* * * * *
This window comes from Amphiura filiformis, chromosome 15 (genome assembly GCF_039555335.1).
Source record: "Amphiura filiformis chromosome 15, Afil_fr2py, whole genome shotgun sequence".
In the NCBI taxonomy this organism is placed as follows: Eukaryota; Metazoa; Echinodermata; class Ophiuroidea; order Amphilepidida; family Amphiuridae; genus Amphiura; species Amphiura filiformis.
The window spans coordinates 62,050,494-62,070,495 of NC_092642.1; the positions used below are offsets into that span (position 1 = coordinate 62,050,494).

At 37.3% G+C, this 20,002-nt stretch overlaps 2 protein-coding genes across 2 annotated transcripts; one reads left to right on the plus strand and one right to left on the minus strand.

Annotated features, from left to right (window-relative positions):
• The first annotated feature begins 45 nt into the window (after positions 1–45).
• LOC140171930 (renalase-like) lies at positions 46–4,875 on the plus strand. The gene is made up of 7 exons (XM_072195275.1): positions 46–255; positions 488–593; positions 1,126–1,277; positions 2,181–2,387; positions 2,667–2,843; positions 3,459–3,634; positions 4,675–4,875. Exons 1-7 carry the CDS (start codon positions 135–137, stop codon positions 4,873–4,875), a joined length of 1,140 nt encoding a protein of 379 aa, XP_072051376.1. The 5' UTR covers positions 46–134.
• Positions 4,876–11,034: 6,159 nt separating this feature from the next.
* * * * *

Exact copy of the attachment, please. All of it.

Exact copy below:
This window comes from Amphiura filiformis, chromosome 15 (genome assembly GCF_039555335.1).
Source record: "Amphiura filiformis chromosome 15, Afil_fr2py, whole genome shotgun sequence".
In the NCBI taxonomy this organism is placed as follows: Eukaryota; Metazoa; Echinodermata; class Ophiuroidea; order Amphilepidida; family Amphiuridae; genus Amphiura; species Amphiura filiformis.
The window spans coordinates 62,050,494-62,070,495 of NC_092642.1; the positions used below are offsets into that span (position 1 = coordinate 62,050,494).

At 37.3% G+C, this 20,002-nt stretch overlaps 2 protein-coding genes across 2 annotated transcripts; one reads left to right on the plus strand and one right to left on the minus strand.

Annotated features, from left to right (window-relative positions):
• The first annotated feature begins 45 nt into the window (after positions 1–45).
• LOC140171930 (renalase-like) lies at positions 46–4,875 on the plus strand. The gene is made up of 7 exons (XM_072195275.1): positions 46–255; positions 488–593; positions 1,126–1,277; positions 2,181–2,387; positions 2,667–2,843; positions 3,459–3,634; positions 4,675–4,875. Exons 1-7 carry the CDS (start codon positions 135–137, stop codon positions 4,873–4,875), a joined length of 1,140 nt encoding a protein of 379 aa, XP_072051376.1. The 5' UTR covers positions 46–134.
• Positions 4,876–11,034: 6,159 nt separating this feature from the next.